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A Delhi court today directed the CBI to probe two compact discs submitted by Delhi Sikh Gurudwara Management committee in a 1984 anti-Sikh riots case in which Congress leader Jagdish Tytler was given clean chit for his alleged role.
The court also pulled up the CBI for slow pace of investigation since December 2015, when it was directed to further probe the matter, and ordered the agency's Superintendent of Police to file a status report by February 24, senior advocate H S Phoolka, appearing for the 1984 riots victims, said.
Additional Chief Metropolitan Magistrate Amit Arora also directed the probe agency to find out whether the polygraph test of controversial arms dealer Abhishek Verma, a witness in the case, can be conducted at a army hospital here.
Tytler had denied his role in the riots, but the court ordered further investigation despite the CBI having submitted closure reports in the case thrice in the past. The victims had filed a protest petition challenging the CBI's closure reports in the case.
In his application, Verma had sought setting up a panel of eminent persons, including a judicial officer, to observe the proceedings during the test.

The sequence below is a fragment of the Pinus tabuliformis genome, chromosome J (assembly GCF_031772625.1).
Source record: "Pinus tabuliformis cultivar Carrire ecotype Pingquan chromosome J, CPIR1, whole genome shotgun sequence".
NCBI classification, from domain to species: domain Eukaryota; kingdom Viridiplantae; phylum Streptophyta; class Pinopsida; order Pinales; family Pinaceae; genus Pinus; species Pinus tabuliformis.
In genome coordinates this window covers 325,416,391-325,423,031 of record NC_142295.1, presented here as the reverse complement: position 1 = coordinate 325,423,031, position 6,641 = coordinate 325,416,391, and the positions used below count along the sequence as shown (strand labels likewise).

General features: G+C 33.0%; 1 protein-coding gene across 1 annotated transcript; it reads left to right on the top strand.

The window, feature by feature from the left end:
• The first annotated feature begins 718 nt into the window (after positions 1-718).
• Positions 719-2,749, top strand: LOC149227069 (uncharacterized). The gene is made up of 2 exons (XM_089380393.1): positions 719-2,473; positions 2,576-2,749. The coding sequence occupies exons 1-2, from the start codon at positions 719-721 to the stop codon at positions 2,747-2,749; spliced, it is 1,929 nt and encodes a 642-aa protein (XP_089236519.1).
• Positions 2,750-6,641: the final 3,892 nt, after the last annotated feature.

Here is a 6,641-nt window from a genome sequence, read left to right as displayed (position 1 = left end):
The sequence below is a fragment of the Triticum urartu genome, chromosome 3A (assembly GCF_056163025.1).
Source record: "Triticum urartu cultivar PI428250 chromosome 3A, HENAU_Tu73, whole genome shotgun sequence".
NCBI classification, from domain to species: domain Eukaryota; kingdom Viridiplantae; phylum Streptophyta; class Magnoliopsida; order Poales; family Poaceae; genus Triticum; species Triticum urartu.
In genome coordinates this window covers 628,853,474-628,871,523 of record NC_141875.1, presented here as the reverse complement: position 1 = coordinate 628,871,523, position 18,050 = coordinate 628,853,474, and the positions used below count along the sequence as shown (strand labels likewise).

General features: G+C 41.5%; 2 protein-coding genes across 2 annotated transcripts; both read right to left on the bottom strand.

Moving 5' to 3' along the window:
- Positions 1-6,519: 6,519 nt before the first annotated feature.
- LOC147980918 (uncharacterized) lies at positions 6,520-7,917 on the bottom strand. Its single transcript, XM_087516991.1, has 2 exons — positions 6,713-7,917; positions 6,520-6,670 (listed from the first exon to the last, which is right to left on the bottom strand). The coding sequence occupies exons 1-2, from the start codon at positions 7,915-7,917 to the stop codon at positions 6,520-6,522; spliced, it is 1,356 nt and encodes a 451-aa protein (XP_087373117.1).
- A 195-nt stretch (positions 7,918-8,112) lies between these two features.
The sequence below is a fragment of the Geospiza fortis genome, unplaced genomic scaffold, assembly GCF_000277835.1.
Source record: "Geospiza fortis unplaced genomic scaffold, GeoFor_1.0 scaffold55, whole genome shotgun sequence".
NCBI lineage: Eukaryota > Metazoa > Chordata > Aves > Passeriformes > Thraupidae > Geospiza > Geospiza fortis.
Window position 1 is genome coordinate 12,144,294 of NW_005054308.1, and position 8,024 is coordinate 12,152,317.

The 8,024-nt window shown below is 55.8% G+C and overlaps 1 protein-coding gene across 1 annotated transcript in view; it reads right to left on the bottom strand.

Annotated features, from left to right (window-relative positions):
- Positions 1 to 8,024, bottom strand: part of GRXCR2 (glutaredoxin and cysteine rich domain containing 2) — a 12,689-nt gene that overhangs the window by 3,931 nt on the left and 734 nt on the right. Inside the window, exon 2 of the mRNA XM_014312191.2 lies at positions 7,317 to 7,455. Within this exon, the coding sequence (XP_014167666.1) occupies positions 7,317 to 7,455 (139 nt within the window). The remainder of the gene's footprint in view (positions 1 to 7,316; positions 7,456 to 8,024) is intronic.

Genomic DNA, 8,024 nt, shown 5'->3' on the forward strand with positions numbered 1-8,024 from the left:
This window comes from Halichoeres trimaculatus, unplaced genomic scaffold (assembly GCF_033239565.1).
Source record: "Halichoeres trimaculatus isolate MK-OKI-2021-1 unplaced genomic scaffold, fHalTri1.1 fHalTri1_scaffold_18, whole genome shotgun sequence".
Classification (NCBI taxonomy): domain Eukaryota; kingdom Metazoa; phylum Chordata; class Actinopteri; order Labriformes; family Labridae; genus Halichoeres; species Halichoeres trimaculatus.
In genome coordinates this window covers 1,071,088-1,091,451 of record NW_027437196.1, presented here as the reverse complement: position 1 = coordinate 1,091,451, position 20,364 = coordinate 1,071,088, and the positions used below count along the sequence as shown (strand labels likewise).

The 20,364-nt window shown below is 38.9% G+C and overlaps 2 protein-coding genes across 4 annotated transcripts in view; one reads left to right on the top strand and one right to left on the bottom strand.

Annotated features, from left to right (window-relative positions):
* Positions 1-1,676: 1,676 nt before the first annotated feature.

Verma, who has been undergoing polygraph test at the government-run forensic science laboratory at Rohini in West Delhi, alleged in his application to the court that officials of the FSL were holding a "mini trial" and acting in an "unfair and biased" manner.
While Tytler, who has been given clean-chit thrice by the CBI in the riots case, has refused to undergo the lie detector test, Verma gave conditional consent if he was provided round-the-clock security claiming threat to his life. The court had on August 2 last year asked the CBI to conduct the test on Verma.
The case relates to the riots at Gurudwara Pulbangash in North Delhi where three people were killed on November 1, 1984, a day after the assassination of then Prime Minister Indira Gandhi.
The agency had reinvestigated the case of killing of Badal Singh, Thakur Singh and Gurcharan Singh near the gurudwara after a court in December 2007 refused to accept its closure report.
(This story has not been edited by Business Standard staff and is auto-generated from a syndicated feed.)